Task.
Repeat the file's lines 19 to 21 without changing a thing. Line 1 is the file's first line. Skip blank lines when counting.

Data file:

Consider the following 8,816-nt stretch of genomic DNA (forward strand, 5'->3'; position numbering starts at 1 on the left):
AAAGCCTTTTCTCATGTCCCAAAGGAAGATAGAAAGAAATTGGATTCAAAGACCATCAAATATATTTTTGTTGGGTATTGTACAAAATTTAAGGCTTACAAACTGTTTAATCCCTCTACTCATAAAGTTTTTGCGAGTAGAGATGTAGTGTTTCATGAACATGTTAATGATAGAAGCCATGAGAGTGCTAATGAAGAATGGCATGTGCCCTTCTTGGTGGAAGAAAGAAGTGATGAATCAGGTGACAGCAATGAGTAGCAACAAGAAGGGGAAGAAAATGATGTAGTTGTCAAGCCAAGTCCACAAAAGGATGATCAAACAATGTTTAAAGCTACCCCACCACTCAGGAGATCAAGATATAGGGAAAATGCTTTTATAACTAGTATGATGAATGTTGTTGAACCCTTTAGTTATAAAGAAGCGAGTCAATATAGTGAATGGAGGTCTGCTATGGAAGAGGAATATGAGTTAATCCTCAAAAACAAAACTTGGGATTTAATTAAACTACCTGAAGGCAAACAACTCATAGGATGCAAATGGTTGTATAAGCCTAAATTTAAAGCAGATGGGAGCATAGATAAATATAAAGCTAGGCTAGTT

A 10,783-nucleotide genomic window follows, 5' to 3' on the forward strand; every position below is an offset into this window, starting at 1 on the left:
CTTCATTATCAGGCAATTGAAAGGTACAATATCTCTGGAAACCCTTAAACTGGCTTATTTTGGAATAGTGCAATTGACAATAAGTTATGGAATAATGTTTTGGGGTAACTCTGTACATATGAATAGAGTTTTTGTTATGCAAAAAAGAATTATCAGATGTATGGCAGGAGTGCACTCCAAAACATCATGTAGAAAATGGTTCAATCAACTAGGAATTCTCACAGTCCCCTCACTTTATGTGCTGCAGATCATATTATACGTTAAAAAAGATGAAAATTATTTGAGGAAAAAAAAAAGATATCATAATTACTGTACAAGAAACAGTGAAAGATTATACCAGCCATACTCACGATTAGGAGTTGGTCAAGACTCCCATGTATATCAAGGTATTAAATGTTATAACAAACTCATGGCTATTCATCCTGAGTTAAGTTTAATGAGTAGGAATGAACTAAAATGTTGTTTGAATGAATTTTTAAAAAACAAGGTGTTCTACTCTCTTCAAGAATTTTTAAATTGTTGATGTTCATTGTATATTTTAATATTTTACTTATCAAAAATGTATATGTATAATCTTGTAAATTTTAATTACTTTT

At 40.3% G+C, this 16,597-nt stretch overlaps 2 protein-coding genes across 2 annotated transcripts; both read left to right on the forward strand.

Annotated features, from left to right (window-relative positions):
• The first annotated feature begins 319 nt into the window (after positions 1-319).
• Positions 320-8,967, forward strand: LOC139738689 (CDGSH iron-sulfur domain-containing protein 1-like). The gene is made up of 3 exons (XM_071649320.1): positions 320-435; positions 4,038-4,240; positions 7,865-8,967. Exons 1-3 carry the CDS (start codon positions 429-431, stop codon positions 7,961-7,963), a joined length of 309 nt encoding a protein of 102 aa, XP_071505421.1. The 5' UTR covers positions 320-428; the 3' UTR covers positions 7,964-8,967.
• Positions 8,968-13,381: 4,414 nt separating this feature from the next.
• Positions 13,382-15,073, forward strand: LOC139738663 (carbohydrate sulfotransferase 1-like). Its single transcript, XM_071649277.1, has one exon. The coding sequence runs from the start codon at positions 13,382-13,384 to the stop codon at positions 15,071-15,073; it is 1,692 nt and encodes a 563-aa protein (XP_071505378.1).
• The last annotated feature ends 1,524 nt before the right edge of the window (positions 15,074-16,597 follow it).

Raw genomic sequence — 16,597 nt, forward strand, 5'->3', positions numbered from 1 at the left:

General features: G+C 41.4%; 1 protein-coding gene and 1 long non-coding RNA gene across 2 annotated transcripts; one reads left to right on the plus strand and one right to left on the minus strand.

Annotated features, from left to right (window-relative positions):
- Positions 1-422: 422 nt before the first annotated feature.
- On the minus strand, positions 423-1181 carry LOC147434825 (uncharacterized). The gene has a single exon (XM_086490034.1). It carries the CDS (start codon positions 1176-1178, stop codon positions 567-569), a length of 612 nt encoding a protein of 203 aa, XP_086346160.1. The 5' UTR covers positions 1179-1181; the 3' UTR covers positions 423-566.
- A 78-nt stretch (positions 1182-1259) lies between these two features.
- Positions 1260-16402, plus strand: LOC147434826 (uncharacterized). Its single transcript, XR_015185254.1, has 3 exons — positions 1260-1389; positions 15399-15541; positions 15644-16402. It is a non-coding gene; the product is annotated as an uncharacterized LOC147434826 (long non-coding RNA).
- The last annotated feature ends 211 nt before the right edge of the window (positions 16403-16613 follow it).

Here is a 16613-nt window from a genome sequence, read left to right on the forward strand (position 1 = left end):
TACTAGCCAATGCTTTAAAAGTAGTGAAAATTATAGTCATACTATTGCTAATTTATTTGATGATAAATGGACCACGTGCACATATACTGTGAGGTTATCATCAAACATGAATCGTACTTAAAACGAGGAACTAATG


- The last annotated feature ends 211 nt before the right edge of the window (positions 16403-16613 follow it).

Here is a 16613-nt window from a genome sequence, read left to right on the forward strand (position 1 = left end):
TACTAGCCAATGCTTTAAAAGTAGTGAAAATTATAGTCATACTATTGCTAATTTATTTGATGATAAATGGACCACGTGCACATATACTGTGAGGTTATCATCAAACATGAATCGTACTTAAAACGAGGAACTAATG